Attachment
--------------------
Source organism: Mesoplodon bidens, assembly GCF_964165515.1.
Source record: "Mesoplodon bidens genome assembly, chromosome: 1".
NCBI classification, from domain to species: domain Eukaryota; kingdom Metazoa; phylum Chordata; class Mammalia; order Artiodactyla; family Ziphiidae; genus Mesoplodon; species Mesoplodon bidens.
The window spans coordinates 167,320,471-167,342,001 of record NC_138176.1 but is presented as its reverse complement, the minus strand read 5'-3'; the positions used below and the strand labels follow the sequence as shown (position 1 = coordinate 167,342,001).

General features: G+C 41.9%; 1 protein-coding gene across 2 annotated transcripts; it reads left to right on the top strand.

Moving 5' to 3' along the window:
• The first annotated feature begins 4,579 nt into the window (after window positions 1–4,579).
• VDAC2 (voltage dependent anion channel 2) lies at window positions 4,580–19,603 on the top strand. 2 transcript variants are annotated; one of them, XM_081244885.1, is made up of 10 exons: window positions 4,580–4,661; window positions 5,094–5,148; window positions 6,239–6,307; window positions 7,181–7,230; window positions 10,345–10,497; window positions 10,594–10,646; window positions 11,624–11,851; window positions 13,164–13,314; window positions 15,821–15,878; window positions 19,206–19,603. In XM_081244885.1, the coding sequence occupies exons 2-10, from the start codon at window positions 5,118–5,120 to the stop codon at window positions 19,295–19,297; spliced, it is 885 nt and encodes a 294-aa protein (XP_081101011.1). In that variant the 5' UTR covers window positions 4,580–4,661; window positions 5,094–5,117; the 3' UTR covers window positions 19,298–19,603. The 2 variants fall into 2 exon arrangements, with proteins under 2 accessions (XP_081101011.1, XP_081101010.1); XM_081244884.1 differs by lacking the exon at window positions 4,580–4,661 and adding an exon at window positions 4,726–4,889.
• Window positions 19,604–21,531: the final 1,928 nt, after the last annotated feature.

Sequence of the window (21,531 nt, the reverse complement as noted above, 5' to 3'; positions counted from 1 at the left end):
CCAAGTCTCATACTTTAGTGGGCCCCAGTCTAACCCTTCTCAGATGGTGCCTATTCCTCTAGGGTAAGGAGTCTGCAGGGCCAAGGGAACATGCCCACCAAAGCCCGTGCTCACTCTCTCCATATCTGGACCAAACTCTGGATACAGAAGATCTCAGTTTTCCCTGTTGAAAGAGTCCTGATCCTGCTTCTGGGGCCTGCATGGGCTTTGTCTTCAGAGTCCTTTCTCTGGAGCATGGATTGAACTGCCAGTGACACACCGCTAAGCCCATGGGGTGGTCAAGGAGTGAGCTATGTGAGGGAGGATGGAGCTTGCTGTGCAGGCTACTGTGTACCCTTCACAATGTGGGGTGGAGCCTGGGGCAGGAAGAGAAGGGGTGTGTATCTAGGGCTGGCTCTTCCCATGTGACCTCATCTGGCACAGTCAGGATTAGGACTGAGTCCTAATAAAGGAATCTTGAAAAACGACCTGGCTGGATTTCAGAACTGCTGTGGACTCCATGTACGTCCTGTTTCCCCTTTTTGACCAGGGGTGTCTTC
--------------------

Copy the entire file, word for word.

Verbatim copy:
Source organism: Mesoplodon bidens, assembly GCF_964165515.1.
Source record: "Mesoplodon bidens genome assembly, chromosome: 1".
NCBI classification, from domain to species: domain Eukaryota; kingdom Metazoa; phylum Chordata; class Mammalia; order Artiodactyla; family Ziphiidae; genus Mesoplodon; species Mesoplodon bidens.
The window spans coordinates 167,320,471-167,342,001 of record NC_138176.1 but is presented as its reverse complement, the minus strand read 5'-3'; the positions used below and the strand labels follow the sequence as shown (position 1 = coordinate 167,342,001).

General features: G+C 41.9%; 1 protein-coding gene across 2 annotated transcripts; it reads left to right on the top strand.

Moving 5' to 3' along the window:
• The first annotated feature begins 4,579 nt into the window (after window positions 1–4,579).
• VDAC2 (voltage dependent anion channel 2) lies at window positions 4,580–19,603 on the top strand. 2 transcript variants are annotated; one of them, XM_081244885.1, is made up of 10 exons: window positions 4,580–4,661; window positions 5,094–5,148; window positions 6,239–6,307; window positions 7,181–7,230; window positions 10,345–10,497; window positions 10,594–10,646; window positions 11,624–11,851; window positions 13,164–13,314; window positions 15,821–15,878; window positions 19,206–19,603. In XM_081244885.1, the coding sequence occupies exons 2-10, from the start codon at window positions 5,118–5,120 to the stop codon at window positions 19,295–19,297; spliced, it is 885 nt and encodes a 294-aa protein (XP_081101011.1). In that variant the 5' UTR covers window positions 4,580–4,661; window positions 5,094–5,117; the 3' UTR covers window positions 19,298–19,603. The 2 variants fall into 2 exon arrangements, with proteins under 2 accessions (XP_081101011.1, XP_081101010.1); XM_081244884.1 differs by lacking the exon at window positions 4,580–4,661 and adding an exon at window positions 4,726–4,889.
• Window positions 19,604–21,531: the final 1,928 nt, after the last annotated feature.

Sequence of the window (21,531 nt, the reverse complement as noted above, 5' to 3'; positions counted from 1 at the left end):
CCAAGTCTCATACTTTAGTGGGCCCCAGTCTAACCCTTCTCAGATGGTGCCTATTCCTCTAGGGTAAGGAGTCTGCAGGGCCAAGGGAACATGCCCACCAAAGCCCGTGCTCACTCTCTCCATATCTGGACCAAACTCTGGATACAGAAGATCTCAGTTTTCCCTGTTGAAAGAGTCCTGATCCTGCTTCTGGGGCCTGCATGGGCTTTGTCTTCAGAGTCCTTTCTCTGGAGCATGGATTGAACTGCCAGTGACACACCGCTAAGCCCATGGGGTGGTCAAGGAGTGAGCTATGTGAGGGAGGATGGAGCTTGCTGTGCAGGCTACTGTGTACCCTTCACAATGTGGGGTGGAGCCTGGGGCAGGAAGAGAAGGGGTGTGTATCTAGGGCTGGCTCTTCCCATGTGACCTCATCTGGCACAGTCAGGATTAGGACTGAGTCCTAATAAAGGAATCTTGAAAAACGACCTGGCTGGATTTCAGAACTGCTGTGGACTCCATGTACGTCCTGTTTCCCCTTTTTGACCAGGGGTGTCTTC